I don’t hate all music that comes out right now. There are a lot of bands coming out right now that are really good. The Marmozets, who we are on tour with, are incredible. They are one of the best bands I’ve ever heard. They have so much passion. They are one of those bands that you see live and go, “I want to be in a band!” That right there contradicts what I said about there not being any good bands out there. There are a lot of good bands, but also there is a lot of garbage. I don’t mean to be mean either. It’s the same thing with everything. Once something gets good, it gets filtered with a bunch of crap.
Back in the day—and I’m only talking from an American music standpoint here—you go to out of the country, there is SO much good music. Here, it’s kind of like, someone figures out a plan of how to do something and all of a sudden computers get involved that can map that same plan. You now can mass-produce bands through this computer machine and they all come out sounding the same and there is no backbone. There is no soul. I mean that in the music way as well. Look at soul music. Back in the day, when you saw gospel soul bands, their music would be like a slap in the face. You can still see those bands today, but what I mean is that is how The Marmozets are. Every Time I Die is like that, too. You’ll see! This tour, we are so lucky to be playing with everyone. Though, that is what I think is missing from some music today. There is no soul.
I hear a rumor that your writing is influenced by hip hop and Latin music?
Latin bass is incredible. I have never really tried playing Latin bass and I don’t know a lot of the idea of it, but what I really dig is Afro-Cuban, which has hip hop similarities to it. Anything with that back beat to it. Growing up, I was into hip hop and Latin music—I mean like REAL Latin music. There is this band Ojos de Brujo from Barcelona that is great. I think they broke up recently, but their bass player is out of control. Their backbeat is just… oh my god.  I would say almost like hip hop-ish too with that twist of Latin.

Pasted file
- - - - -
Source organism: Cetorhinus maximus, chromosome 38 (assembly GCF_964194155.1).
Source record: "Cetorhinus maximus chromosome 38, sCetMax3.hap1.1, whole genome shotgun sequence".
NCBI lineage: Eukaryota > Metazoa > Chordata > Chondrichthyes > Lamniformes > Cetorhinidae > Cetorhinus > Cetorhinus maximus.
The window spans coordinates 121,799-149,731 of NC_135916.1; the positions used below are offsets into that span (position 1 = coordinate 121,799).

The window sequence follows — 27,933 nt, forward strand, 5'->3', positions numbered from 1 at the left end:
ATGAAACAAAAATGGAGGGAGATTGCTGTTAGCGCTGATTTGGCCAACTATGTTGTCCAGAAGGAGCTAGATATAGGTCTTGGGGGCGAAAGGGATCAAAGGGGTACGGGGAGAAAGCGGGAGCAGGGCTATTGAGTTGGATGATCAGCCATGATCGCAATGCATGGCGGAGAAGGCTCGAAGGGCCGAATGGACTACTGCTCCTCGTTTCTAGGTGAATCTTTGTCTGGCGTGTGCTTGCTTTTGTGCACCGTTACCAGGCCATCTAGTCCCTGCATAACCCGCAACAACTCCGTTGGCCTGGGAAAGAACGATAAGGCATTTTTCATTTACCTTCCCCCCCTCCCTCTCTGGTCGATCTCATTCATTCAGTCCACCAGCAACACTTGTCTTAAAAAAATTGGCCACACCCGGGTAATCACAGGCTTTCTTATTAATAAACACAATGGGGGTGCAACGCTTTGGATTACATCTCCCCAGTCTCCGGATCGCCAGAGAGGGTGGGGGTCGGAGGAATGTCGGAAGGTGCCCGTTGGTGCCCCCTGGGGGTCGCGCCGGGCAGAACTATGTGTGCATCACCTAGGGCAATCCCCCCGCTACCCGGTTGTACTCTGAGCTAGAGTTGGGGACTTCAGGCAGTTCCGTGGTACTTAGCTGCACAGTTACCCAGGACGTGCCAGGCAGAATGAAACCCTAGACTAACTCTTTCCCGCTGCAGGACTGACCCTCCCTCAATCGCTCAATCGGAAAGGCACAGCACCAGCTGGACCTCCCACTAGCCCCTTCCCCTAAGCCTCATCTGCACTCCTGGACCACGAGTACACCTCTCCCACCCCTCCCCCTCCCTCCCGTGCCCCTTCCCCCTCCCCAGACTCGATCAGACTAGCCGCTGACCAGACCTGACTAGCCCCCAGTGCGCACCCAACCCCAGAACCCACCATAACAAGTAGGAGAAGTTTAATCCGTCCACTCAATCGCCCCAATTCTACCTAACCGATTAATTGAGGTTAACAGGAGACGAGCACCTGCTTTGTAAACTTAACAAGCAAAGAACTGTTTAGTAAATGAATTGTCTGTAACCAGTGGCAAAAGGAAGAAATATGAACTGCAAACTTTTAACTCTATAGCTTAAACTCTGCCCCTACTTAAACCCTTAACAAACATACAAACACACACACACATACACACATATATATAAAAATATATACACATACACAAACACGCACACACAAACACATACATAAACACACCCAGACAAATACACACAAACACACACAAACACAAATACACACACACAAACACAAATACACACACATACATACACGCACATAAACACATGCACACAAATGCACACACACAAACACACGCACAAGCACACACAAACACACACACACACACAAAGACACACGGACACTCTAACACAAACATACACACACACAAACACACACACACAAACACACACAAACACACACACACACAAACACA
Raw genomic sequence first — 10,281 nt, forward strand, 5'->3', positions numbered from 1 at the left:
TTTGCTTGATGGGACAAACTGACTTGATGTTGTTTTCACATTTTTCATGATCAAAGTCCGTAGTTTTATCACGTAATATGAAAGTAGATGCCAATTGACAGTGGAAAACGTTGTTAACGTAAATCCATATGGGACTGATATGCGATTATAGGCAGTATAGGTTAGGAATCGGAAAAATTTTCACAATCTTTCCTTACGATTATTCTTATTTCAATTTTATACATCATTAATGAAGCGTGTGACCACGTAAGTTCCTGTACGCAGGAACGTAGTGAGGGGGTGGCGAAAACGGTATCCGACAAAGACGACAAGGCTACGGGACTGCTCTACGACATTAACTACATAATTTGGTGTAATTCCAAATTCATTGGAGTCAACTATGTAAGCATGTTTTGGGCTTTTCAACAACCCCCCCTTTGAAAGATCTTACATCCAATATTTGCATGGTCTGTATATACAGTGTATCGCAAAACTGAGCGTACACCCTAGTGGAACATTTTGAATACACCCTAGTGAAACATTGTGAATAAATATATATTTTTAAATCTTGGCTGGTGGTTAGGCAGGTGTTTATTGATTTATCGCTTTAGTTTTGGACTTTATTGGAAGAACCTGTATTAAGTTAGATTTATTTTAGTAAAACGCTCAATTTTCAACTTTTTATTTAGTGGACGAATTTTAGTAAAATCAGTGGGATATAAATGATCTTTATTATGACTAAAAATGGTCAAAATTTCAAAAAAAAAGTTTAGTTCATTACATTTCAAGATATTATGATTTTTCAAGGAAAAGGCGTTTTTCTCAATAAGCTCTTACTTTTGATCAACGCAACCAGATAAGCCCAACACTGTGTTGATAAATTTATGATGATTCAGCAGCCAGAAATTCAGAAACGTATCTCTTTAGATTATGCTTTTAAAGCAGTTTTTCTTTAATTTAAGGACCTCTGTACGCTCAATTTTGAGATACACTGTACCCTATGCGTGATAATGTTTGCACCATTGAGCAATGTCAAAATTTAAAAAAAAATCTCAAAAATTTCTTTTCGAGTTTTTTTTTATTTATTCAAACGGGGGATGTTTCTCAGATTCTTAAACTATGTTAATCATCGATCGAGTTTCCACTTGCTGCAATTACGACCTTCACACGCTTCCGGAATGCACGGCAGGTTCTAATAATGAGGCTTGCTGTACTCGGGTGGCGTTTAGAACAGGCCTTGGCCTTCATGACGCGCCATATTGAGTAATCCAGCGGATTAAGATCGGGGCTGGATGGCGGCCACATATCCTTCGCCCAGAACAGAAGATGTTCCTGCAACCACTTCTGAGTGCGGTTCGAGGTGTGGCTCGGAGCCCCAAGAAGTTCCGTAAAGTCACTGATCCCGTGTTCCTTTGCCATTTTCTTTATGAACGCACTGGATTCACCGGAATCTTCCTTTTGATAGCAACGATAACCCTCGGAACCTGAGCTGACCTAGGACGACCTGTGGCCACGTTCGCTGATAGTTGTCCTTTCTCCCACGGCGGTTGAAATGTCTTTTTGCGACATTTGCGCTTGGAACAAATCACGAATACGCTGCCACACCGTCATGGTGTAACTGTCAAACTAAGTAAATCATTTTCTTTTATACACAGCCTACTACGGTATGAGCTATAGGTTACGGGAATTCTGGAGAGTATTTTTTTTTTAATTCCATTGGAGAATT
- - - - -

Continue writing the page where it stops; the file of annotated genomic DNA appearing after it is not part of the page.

Would you say that with the revolutionary themes of Imaginary Enemy that The Used has come full circle in where you all want to be?
I can see that. Right now we are definitely the most positive that we have ever been since the beginning. There is a drive in our band right now. I wouldn’t have been able to say that, years ago. That beginning with the first record that was about getting the fuck out and feeling trapped. The whole idea was that one that was there. That want and that same vise is there again, but even stronger. It makes me excited to record again. There is talk of a lot of things happening next year, but we are doing a 15-year thing next year. It’s going to be so crazy!
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Interview with Jeph Howard of The Used: Photographed by Heather Glock

Warped Tour: 5 Questions With Emarosa


Emarosa has been through hell and then some in the past few years. With the departure of former vocalist [and now frontman for Slaves] Jonny Craig, Emarosa took the time to plant their roots and blossom into their full potential as songwriters. With the help of now vocalist Bradley Walden, Emarosa has exploded back into the music scene with their vivid and impressionable album, Versus. We were able to catch the Bradley Walden, keyboardist Jordan Stewart, and bassist Will Sowers a few hours before their set in Wantagh, NY to discuss the trials and balances of making Versus in this segment of, “5 Questions With…”